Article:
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Report on the potential exposure to Ebola virus : Centers for Disease Control and Prevention
  • Published Date:
    2/4/15
  • Language:
    English
Filetype[PDF - 566.88 KB]


Details:
  • Corporate Authors:
    Centers for Disease Control and Prevention (U.S.). Office of the Associate Director for Science.Office of Scientific Integrity.
  • Description:
    Executive summary -- Background -- Description of the event -- Findings -- Recommendations -- Conclusions -- Appendix A. Timeline of major events -- Appendix B. Definitions and terms.

    This report describes an incident involving the potential exposure of a laboratory technician at the Centers for Disease Control and Prevention (CDC) to live (non-inactivated) Ebola virus. The incident occurred on December 22, 2014, on CDC’s Roybal Campus in Atlanta during procedures for a study being conducted as part of the public health response to the ongoing West Africa Ebola outbreak. The potential exposure of the laboratory technician resulted from the inadvertent transfer of potentially live Ebola virus from one of CDC’s high containment biosafety level 4 (BSL-4) laboratories to a lower biosafety level 2 (BSL-2) laboratory, where the laboratory technician processed the material. The laboratory technician completed 21 days of monitoring and reported no illness. Subsequent studies conducted at CDC have determined that the mistakenly transferred samples likely did not contain live virus, and posed no safety risk to CDC staff or the broader community.

    The incident involved staff from CDC’s Viral Special Pathogens Branch (VSPB), which conducts public health research on highly pathogenic viruses and has played a central role in the Agency’s response to the current Ebola outbreak. Staff involved in the incident were conducting an animal-model study to gain information to help determine if the current strain of Ebola virus was more virulent compared to other outbreak strains and if oral fluid swabs could be used in disease diagnosis efforts. The study involved taking two oral swabs daily from each of the study animals and then placing the swabs in two sets of tubes—one designated for live-virus studies and the other for studies with inactivated material. The tubes were distinguishable only by colored caps and pre-printed labels. The incident occurred when the tubes designated for live-virus studies were mistakenly prepared for transfer out of the BSL-4 laboratory and then subsequently taken to the BSL-2 laboratory for additional studies. On December 23, CDC laboratory scientists involved in the study discovered the problem, took immediate steps to minimize the possible risk to workers in the BSL-2 laboratory, and promptly reported the incident to their leadership, with standard notifications made for select agent or toxin exposures. Leadership of the CDC BSL-4 laboratory where this incident occurred immediately suspended transfers out of the laboratory until a full review of the incident is completed and appropriate improvements are implemented. In addition to the internal investigation of the incident described in this report, per standard protocol, CDC’s Division of Select Agent and Toxins and the Animal and Plant Health Inspection Service (APHIS) of the U.S. Department of Agriculture has conducted an investigation.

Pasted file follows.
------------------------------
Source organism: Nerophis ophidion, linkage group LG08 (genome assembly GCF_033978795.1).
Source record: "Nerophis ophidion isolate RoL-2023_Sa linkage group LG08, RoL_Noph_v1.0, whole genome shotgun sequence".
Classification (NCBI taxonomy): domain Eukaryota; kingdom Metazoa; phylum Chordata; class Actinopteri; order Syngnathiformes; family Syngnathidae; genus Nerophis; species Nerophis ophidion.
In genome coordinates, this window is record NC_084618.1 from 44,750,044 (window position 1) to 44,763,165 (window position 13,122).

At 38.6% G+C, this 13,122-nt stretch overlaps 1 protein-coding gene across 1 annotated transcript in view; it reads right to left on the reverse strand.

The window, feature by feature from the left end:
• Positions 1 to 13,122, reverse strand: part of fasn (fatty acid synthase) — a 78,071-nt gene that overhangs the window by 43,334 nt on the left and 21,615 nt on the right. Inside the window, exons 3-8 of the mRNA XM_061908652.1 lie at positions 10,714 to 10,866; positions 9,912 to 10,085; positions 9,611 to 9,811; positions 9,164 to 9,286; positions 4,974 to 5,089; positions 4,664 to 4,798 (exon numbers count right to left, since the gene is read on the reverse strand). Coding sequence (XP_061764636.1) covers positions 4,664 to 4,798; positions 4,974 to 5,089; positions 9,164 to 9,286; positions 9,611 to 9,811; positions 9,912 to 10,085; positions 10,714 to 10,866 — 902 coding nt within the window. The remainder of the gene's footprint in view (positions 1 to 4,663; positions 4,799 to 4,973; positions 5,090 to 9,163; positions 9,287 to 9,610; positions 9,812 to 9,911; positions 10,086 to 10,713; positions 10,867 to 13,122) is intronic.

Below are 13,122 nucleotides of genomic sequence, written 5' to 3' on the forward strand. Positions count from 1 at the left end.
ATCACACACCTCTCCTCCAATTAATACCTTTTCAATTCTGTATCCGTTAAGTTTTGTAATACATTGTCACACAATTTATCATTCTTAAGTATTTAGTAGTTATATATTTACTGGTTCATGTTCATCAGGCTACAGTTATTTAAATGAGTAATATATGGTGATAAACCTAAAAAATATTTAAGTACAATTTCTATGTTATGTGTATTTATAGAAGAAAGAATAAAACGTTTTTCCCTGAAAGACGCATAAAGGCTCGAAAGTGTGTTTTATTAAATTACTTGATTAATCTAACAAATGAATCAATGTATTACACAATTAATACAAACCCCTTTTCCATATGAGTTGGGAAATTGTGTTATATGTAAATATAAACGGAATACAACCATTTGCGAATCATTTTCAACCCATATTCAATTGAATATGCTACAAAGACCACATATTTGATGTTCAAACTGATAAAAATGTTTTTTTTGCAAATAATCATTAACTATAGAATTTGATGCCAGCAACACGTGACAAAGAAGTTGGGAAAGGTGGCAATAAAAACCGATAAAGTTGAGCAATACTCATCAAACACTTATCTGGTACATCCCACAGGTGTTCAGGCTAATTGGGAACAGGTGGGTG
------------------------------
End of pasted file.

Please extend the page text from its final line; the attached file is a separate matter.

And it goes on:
An internal investigation was conducted by a team of CDC laboratory scientists from other parts of the Agency, who interviewed persons directly involved with the incident as well as others who had specific knowledge of the incident and related activities. The overriding causes of this incident were related to inadequate safeguards, including lack of a written study plan that had been approved by a supervisor and a workflow that was not designed to sufficiently minimize the possibility that human error could result in exposure. Other underlying factors included lack of a centralized point of contact in VSPB for laboratory safety and select-agent compliance; lack of project oversight and continuity in day-to-day leadership; and the lack of full implementation of recent laboratory safety enhancement requirements, which may have had the potential to reduce the likelihood of this incident.

    This report describes specific actions underway at CDC to improve laboratory safety, recommended actions for VSBP to address factors that may have caused or contributed to the incident, and actions to address issues identified from this incident that may have implications for all CDC BSL-3 and BSL-4 laboratories. Examples include ensuring full understanding and implementation of actions recommended as part of CDC’s ongoing laboratory safety improvement efforts, such as proper completion of a required form for materials taken out of CDC’s high containment laboratories to lower biosafety level laboratories and appropriate secondary verification measures for critical safety control points. New remediation actions specific for the VSPB laboratory include the designation of a senior scientist to ensure select-agent compliance. Broader recommendations for CDC’s BSL-3 and BSL-4 laboratories include the establishment of a peer review system of written research plans to help optimize workflows and minimize safety errors; the use of multiple, visual safeguards (e.g., coloring for liquids, distinctive size and shape for specimen handling and storage containers); and steps to improve safety for laboratory staff working outside of normal work hours.

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